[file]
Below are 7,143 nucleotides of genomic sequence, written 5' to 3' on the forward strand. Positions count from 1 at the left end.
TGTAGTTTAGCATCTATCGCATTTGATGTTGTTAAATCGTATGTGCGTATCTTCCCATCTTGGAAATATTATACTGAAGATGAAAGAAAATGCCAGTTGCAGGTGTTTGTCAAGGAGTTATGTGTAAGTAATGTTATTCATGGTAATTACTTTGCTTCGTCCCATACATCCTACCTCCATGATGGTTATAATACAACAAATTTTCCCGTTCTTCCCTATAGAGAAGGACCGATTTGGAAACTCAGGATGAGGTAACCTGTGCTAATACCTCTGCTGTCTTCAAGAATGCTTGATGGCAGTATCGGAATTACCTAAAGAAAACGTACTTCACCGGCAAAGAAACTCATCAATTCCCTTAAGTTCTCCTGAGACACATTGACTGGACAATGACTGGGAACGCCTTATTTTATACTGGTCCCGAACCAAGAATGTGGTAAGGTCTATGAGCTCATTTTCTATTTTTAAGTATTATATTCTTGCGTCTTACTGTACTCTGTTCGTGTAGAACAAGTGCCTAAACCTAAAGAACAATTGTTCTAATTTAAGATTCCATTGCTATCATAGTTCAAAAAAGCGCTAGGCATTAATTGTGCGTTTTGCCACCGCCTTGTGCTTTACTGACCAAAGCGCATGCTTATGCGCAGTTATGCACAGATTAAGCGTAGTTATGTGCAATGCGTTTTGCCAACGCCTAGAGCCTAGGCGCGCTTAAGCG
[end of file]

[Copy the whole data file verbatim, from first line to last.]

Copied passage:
Below are 7,143 nucleotides of genomic sequence, written 5' to 3' on the forward strand. Positions count from 1 at the left end.
TGTAGTTTAGCATCTATCGCATTTGATGTTGTTAAATCGTATGTGCGTATCTTCCCATCTTGGAAATATTATACTGAAGATGAAAGAAAATGCCAGTTGCAGGTGTTTGTCAAGGAGTTATGTGTAAGTAATGTTATTCATGGTAATTACTTTGCTTCGTCCCATACATCCTACCTCCATGATGGTTATAATACAACAAATTTTCCCGTTCTTCCCTATAGAGAAGGACCGATTTGGAAACTCAGGATGAGGTAACCTGTGCTAATACCTCTGCTGTCTTCAAGAATGCTTGATGGCAGTATCGGAATTACCTAAAGAAAACGTACTTCACCGGCAAAGAAACTCATCAATTCCCTTAAGTTCTCCTGAGACACATTGACTGGACAATGACTGGGAACGCCTTATTTTATACTGGTCCCGAACCAAGAATGTGGTAAGGTCTATGAGCTCATTTTCTATTTTTAAGTATTATATTCTTGCGTCTTACTGTACTCTGTTCGTGTAGAACAAGTGCCTAAACCTAAAGAACAATTGTTCTAATTTAAGATTCCATTGCTATCATAGTTCAAAAAAGCGCTAGGCATTAATTGTGCGTTTTGCCACCGCCTTGTGCTTTACTGACCAAAGCGCATGCTTATGCGCAGTTATGCACAGATTAAGCGTAGTTATGTGCAATGCGTTTTGCCAACGCCTAGAGCCTAGGCGCGCTTAAGCG